Un*#@% Yourself

Me back in the days before I had self-awareness

Un*#@% yourself. Be who you were before all that stuff happened that dimmed your *#@%ing shine.

If you’re lucky, there comes a time in your life when you wake up. I mean really wake up. And it’s the kind of wake up that comes at the end of a nightmare where you are falling into an endless abyss or your children are drowning before your eyes while you stand powerlessly nearby or you are being crushed under a collapsing building and your lungs begin to burn with suffocation. It’s the kind of wake up that leaves you shaking and stunned and mind blown and sick to your stomach. It might happen from one singular event (“I’m sorry, but you have cancer”) or, as in my case, it might happen over time as the weight of a lifetime filled with little injuries finally snaps something inside of you. Some people never wake up. But, if you’re lucky, it happens, and you can start living consciously.

I went back to therapy yesterday for the first time in nearly a year. I went with the idea that, at forty-eight, it is finally time to get over my obnoxious lack of self-esteem. So, I told her that I need to get my head on straight about myself. I do not see myself as others see me. I self-sabotage my own potential for success. My stinking thinking has got to go. I need tools, I told her. To gain some insight into where we should start, she conducted some basic reconnaissance work.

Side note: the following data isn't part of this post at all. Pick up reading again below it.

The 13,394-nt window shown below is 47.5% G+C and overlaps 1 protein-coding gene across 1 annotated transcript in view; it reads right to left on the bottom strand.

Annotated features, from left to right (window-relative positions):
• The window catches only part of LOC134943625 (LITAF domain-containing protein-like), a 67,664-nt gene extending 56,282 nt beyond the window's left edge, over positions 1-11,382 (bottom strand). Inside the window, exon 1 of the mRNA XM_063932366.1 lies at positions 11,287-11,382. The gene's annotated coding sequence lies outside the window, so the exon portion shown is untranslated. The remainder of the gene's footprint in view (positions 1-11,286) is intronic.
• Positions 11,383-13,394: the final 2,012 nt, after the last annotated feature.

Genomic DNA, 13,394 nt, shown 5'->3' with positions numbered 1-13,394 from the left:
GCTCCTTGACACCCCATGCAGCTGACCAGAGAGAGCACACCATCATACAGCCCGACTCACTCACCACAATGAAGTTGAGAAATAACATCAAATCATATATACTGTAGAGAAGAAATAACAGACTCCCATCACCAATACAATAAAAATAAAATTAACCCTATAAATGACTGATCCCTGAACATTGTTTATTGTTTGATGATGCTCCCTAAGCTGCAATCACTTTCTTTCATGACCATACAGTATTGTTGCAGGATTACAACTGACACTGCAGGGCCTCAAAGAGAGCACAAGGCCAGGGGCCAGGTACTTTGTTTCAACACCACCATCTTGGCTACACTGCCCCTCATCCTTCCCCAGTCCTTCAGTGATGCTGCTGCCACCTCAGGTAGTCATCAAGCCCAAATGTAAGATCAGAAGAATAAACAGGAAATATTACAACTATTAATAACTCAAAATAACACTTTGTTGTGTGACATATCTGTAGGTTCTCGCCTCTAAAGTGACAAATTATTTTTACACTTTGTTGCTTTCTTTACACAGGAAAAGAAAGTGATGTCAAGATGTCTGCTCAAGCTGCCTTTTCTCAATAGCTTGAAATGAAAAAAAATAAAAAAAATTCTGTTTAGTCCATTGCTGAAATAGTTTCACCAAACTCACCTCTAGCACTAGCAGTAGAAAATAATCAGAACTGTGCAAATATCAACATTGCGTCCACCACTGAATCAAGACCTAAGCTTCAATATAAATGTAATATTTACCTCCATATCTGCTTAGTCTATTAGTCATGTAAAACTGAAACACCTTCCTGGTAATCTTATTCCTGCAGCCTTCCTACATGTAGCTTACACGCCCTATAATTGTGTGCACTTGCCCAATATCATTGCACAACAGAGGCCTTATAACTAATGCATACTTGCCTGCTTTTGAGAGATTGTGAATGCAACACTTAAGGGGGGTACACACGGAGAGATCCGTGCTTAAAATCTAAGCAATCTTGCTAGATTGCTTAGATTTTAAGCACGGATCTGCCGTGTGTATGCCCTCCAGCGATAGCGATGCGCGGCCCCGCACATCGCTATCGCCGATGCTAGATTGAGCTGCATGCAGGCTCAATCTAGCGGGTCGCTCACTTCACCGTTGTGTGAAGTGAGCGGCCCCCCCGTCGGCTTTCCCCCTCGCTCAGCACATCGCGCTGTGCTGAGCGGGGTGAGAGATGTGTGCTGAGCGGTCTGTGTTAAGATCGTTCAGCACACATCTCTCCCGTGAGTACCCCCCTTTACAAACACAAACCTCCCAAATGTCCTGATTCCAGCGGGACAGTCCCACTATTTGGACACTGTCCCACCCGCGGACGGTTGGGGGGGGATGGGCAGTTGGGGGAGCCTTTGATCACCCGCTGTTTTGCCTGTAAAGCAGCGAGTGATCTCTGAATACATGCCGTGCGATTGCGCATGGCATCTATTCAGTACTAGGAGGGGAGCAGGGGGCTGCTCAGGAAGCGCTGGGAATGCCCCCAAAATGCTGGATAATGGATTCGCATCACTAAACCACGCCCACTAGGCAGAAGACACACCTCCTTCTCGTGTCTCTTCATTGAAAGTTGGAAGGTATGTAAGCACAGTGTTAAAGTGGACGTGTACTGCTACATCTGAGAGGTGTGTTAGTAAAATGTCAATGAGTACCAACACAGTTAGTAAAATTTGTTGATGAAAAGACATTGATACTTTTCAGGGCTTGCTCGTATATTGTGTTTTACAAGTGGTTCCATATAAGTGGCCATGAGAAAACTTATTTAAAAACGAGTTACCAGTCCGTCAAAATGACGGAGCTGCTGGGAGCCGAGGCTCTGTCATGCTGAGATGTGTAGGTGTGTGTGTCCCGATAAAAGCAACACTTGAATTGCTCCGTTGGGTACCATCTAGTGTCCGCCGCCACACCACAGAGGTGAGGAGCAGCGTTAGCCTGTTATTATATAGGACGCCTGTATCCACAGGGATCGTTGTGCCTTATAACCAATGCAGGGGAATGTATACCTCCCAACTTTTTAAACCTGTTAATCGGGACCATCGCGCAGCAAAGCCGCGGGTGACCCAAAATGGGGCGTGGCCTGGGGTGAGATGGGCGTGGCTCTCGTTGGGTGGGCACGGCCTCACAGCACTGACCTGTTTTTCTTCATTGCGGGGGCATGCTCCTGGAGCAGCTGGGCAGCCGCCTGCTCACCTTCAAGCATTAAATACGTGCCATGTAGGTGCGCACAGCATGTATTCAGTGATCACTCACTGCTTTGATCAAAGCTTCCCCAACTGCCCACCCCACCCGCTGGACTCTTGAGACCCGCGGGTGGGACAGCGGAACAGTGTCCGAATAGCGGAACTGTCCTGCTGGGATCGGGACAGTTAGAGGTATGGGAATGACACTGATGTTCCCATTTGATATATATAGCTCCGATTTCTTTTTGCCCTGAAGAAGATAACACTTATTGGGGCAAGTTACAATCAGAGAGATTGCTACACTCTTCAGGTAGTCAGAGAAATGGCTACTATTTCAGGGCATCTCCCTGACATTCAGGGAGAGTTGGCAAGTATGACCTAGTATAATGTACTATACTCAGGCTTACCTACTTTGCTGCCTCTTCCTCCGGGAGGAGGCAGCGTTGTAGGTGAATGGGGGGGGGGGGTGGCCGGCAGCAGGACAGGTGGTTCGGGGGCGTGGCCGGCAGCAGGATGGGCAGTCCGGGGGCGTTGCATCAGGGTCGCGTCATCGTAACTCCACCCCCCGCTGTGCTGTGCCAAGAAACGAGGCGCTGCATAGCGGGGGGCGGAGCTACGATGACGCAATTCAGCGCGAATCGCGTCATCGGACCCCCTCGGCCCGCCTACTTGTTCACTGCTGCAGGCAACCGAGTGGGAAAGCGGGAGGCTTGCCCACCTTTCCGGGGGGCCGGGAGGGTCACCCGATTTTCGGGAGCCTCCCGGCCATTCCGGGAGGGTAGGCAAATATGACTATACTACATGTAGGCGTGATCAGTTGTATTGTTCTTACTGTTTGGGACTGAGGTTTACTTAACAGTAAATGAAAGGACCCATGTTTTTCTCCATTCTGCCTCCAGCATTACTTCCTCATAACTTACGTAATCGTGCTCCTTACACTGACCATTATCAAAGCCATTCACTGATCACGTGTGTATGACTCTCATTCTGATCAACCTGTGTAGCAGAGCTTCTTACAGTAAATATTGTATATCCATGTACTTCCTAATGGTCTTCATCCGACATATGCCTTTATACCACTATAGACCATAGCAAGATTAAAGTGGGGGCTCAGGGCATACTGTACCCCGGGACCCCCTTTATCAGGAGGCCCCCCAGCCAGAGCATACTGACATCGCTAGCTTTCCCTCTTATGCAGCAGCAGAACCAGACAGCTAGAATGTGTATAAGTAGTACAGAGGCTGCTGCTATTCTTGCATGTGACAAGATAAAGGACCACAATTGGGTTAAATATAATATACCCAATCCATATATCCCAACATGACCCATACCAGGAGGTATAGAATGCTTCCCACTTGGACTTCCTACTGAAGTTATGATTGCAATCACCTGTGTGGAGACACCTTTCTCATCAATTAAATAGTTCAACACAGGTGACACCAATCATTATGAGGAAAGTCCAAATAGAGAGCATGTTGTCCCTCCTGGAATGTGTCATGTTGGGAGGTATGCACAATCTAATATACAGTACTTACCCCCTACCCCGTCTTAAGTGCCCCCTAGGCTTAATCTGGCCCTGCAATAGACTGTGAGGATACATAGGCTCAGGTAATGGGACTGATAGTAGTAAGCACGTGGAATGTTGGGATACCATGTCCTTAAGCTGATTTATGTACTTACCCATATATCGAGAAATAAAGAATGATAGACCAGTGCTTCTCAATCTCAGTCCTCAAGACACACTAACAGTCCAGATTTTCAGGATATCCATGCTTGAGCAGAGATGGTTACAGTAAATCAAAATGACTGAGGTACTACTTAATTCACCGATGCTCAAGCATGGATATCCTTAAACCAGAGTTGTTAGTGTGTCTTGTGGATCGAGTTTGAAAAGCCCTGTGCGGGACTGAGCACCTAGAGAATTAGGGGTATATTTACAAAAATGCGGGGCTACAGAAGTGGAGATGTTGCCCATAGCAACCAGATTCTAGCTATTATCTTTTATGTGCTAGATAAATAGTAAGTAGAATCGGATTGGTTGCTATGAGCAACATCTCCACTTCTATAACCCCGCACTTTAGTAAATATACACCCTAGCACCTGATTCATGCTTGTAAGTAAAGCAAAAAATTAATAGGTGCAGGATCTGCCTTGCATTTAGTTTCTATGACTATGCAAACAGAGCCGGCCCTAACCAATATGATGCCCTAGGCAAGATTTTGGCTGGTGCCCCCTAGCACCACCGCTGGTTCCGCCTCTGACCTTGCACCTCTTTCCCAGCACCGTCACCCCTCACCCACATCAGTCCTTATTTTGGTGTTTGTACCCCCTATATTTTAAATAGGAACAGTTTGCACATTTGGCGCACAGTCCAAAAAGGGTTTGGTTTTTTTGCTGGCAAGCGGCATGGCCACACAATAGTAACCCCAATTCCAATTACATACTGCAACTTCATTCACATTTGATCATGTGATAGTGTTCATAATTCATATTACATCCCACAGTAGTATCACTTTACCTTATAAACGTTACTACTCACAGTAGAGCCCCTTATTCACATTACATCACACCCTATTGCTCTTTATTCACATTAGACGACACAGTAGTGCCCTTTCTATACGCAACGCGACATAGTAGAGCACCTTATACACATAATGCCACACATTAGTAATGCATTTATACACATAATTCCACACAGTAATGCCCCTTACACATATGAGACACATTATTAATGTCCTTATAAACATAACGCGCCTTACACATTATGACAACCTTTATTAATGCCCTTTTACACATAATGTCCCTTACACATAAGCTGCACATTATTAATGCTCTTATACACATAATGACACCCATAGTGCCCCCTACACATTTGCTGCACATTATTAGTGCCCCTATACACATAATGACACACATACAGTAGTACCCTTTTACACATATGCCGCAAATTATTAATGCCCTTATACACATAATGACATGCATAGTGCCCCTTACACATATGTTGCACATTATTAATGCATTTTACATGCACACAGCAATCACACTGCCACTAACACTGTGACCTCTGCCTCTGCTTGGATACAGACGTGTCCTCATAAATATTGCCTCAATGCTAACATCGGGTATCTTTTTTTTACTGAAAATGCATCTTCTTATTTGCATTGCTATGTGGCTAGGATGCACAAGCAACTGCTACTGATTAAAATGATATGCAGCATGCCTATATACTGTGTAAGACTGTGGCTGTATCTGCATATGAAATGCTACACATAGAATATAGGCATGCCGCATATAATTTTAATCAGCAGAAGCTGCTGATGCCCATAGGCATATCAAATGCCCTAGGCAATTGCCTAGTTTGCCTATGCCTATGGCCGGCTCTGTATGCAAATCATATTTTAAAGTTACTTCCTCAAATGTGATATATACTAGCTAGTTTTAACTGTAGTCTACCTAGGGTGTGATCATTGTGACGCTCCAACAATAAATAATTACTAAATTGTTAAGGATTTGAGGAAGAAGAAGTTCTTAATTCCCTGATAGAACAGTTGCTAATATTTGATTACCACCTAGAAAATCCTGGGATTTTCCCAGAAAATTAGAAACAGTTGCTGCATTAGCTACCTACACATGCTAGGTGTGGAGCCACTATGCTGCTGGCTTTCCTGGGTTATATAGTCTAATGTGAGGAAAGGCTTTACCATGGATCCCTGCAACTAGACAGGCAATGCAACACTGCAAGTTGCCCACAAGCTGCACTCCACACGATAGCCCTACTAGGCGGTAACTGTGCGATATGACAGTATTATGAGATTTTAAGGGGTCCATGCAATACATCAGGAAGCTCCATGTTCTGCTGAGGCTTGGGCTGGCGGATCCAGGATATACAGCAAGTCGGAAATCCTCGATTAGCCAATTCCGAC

Her:  What if you won an award? What would that feel like for you? What would you think?

Me:  *head tilt with impressive pensive expression as I tried to imagine facing success*

Her:  I’m guessing you would feel it was undeserved? 

Me:  Ummm….yeah. But that is not the worst of it. I would assume there had been a mistake.

Her: *consciously trying to keep a neutral countenance* 

Me:  I would be thinking that they must have run out of other people to give the award to.

Her: *noticeable eyebrow raise* 

Me:  I would assume I was their last choice.

Her:  Wow. Okay. We have some work to do. 

Being me, my next thought was that she was making a mental note to determine if my insurance would cover enough therapy sessions to help me out because that, my friends, is how deep my internal negativity goes. I am appallingly cynical. It would make for great sitcom dialogue.

After a little more chatting, we came up with some strategies. I need to write a letter saying goodbye to the person I am now and all the baggage she carries that is unhealthy. I need to define who I think I really am underneath all the old junk and what the new me looks like inside. I need to make a list of things the old me would not have attempted because of fear and negativity and then start doing those things to reinforce positive behaviors. I need to decide on a mantra I can use to replace the old thoughts when they creep in and start messing with me. I need to surround myself with positivity and people who support my goal. And I need to be willing to talk about this journey without judging it or myself, which is why I am writing here today.